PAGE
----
Slasher flick Halloween Kills takes on horrors of mob mentality

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SINGAPORE - American actress Jamie Lee Curtis made her feature film debut in director John Carpenter's low-budget slasher movie Halloween in 1978.

Her turn as Laurie Strode, a babysitter pursued by the knife-wielding serial killer Michael Myers through the town of Haddonfield, changed her life. The movie was a hit that spawned a franchise - 12 movies thus far, including the new one, Halloween Kills - but she has reprised her character in only a handful of these.

In previous interviews, she admitted that a couple of the sequels in which she took a role were sub-par.

After those experiences, Curtis, now 62, promised herself that she would stay away from the series that she first starred in when she was 19.

"The last thing in the world I thought I would do is another Halloween movie. I was perfectly happy with the work I was doing," she tells journalists at an online panel for Halloween Kills. The movie opens in cinemas on Oct 28.

Then, a few years ago, actor Jake Gyllenhaal, whom she calls her "unofficial godson", rang her. He insisted that she speak with director and co-writer David Gordon Green, who had developed an idea for a Halloween story set in the present day.

In it, Laurie, her family and residents of Haddonfield are dealing with the psychological damage caused by Myers' 1978 murder spree. Green's version erased timelines and events set by other sequels.

"I immediately liked his take on the material. Honestly, that's it," she says. She was especially drawn to Green's visualisation of female trauma, which she felt was "empowering and appropriate".

The result of the chat was the first movie, Halloween, released in 2018. The final film in the trilogy, Halloween Ends, is scheduled for release in 2022.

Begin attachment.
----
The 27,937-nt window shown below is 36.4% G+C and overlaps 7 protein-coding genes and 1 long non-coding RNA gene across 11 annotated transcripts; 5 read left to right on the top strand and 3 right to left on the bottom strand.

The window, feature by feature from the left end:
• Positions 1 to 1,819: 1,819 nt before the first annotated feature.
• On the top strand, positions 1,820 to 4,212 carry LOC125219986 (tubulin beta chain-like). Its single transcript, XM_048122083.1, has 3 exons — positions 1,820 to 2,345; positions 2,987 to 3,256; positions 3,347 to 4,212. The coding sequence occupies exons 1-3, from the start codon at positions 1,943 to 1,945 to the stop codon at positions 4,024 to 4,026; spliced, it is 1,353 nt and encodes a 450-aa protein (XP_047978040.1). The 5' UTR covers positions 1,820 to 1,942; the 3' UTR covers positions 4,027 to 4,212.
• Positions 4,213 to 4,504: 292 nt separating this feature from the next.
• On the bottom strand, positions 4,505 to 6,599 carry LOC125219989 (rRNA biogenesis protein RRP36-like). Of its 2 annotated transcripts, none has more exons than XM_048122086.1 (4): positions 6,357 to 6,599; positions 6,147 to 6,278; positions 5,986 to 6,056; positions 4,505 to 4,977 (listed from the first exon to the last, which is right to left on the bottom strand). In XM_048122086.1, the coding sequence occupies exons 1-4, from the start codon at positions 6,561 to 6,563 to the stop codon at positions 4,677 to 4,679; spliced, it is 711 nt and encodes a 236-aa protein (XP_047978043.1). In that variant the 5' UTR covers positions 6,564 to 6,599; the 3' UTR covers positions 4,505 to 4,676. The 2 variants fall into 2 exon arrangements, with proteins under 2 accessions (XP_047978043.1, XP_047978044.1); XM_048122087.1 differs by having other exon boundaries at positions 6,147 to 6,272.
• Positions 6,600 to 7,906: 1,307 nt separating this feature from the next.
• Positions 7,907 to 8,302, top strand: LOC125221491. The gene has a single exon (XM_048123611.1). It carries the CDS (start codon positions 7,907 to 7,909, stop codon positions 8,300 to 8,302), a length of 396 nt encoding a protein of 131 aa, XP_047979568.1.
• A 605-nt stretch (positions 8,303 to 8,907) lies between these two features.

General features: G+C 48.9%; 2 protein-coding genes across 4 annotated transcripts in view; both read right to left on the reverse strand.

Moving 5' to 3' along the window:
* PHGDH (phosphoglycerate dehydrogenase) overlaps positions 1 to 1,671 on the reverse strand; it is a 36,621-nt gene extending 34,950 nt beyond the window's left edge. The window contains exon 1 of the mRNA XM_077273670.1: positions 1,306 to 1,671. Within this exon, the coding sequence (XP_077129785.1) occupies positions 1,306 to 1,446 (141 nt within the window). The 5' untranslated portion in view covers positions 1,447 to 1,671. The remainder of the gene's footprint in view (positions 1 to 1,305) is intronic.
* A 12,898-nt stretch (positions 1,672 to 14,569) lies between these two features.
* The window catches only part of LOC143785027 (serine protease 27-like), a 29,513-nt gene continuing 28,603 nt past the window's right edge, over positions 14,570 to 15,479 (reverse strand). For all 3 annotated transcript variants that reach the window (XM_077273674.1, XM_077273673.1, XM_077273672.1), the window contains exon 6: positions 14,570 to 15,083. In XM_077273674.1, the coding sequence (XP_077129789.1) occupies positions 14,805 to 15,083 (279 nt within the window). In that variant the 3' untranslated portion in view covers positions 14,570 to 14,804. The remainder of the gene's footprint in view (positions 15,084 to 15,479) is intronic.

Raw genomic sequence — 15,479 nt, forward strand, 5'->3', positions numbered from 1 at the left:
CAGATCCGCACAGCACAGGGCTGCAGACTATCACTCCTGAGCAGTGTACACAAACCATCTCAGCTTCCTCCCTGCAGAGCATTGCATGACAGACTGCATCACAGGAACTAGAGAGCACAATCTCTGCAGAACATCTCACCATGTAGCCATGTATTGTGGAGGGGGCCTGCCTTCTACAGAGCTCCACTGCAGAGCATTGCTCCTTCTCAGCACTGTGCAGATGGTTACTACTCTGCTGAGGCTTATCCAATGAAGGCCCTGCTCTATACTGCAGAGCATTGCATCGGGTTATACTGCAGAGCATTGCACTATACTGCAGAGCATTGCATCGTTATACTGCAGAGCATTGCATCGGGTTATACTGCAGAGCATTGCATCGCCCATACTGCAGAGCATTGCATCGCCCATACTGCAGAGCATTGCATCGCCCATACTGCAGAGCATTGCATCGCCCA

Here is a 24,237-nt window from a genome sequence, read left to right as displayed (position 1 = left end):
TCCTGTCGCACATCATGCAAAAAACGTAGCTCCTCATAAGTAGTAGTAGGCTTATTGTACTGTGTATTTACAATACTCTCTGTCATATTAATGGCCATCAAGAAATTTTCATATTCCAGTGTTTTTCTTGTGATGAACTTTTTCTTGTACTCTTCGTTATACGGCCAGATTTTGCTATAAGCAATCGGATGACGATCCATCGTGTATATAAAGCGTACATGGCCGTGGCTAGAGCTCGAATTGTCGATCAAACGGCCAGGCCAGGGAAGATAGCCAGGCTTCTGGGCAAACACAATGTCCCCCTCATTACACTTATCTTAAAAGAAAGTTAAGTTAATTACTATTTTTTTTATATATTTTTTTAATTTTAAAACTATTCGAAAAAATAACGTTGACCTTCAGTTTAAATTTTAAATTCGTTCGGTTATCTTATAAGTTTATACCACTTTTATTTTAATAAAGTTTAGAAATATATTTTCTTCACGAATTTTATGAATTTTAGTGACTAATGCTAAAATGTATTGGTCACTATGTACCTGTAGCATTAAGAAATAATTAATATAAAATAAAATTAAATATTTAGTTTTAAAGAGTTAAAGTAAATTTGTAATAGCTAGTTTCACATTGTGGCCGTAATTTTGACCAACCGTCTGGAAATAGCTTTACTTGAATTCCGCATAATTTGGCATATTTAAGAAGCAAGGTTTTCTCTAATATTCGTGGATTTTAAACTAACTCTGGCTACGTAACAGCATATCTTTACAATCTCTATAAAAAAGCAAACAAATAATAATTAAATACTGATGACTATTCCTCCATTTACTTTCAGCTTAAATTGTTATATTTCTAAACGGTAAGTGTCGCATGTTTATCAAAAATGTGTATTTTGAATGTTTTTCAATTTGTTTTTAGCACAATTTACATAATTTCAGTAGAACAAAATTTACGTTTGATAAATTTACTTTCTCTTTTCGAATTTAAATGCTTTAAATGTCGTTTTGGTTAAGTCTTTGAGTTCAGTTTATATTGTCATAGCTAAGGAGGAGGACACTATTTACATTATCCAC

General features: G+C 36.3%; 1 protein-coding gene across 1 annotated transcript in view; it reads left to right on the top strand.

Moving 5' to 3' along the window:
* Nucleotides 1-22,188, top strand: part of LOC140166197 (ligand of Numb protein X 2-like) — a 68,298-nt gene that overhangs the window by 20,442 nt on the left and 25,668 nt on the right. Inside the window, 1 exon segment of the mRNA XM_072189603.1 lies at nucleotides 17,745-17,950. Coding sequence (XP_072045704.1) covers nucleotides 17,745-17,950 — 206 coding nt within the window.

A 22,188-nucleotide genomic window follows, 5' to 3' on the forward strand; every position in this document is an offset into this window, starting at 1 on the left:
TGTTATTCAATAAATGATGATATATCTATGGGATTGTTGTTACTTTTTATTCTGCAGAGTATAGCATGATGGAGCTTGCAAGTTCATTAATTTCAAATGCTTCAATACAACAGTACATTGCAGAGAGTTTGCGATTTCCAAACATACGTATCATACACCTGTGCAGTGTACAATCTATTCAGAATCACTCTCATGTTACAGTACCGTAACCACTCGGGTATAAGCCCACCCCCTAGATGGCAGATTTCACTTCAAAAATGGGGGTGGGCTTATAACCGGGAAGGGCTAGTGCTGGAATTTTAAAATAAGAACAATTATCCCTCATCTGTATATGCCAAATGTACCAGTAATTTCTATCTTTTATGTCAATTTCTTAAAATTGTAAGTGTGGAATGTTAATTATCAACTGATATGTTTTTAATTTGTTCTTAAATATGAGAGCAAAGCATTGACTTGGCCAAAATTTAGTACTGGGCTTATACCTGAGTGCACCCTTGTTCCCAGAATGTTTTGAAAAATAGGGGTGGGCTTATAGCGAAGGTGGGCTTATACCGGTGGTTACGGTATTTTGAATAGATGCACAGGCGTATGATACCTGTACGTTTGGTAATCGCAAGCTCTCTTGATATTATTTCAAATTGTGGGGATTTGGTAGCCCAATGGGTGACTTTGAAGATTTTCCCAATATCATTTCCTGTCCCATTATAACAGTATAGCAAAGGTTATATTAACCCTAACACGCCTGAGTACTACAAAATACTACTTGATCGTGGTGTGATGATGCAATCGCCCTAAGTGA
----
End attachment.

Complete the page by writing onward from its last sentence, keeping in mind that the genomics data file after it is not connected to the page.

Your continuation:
In Kills, set immediately after the 2018 movie, Myers' trail of slaughter leads him back to the site of the original murders. Laurie's family, including daughter Karen (Judy Greer) and granddaughter Allyson (Andi Matichak), hunkers down while Haddonfield townspeople, including survivors of the 1978 massacre and loved ones of those killed, pick up arms.

Green, speaking at another panel, says he wanted to see townsfolk united against a common enemy, a scenario often found in Frankenstein and vampire movies.

"In some ways, the film is an homage to the horror movie idea of the 'raising of the pitchforks'. That mob mentality in many ways is just as horrific as the movie monster itself," says the 46-year-old.

Green, a fan of the John Carpenter original, wrote the treatment that impressed Gyllenhaal, Curtis and acclaimed horror producer Jason Blum, whose Blumhouse Productions is behind the Sinister (2012 to 2015), The Purge (2013 to 2021) and Insidious (2013 to 2015) films.

The director had come to the horror franchise after a career in comedies (the stoner hit Pineapple Express, 2008) and dramas (the biopic Stronger, 2017).

He speaks about how the 2018 film established the Laurie-Michael dynamic, one that will come to an "intimate resolution" in the third and final film.

Kills, the middle movie, is about "chaos". Townspeople, reacting to information about new murders and seeking revenge for old ones, become armed vigilantes, he says. "We wanted to explore what happens to a community driven by rage, panic and frustration."

Halloween Kills opens on Oct 28.

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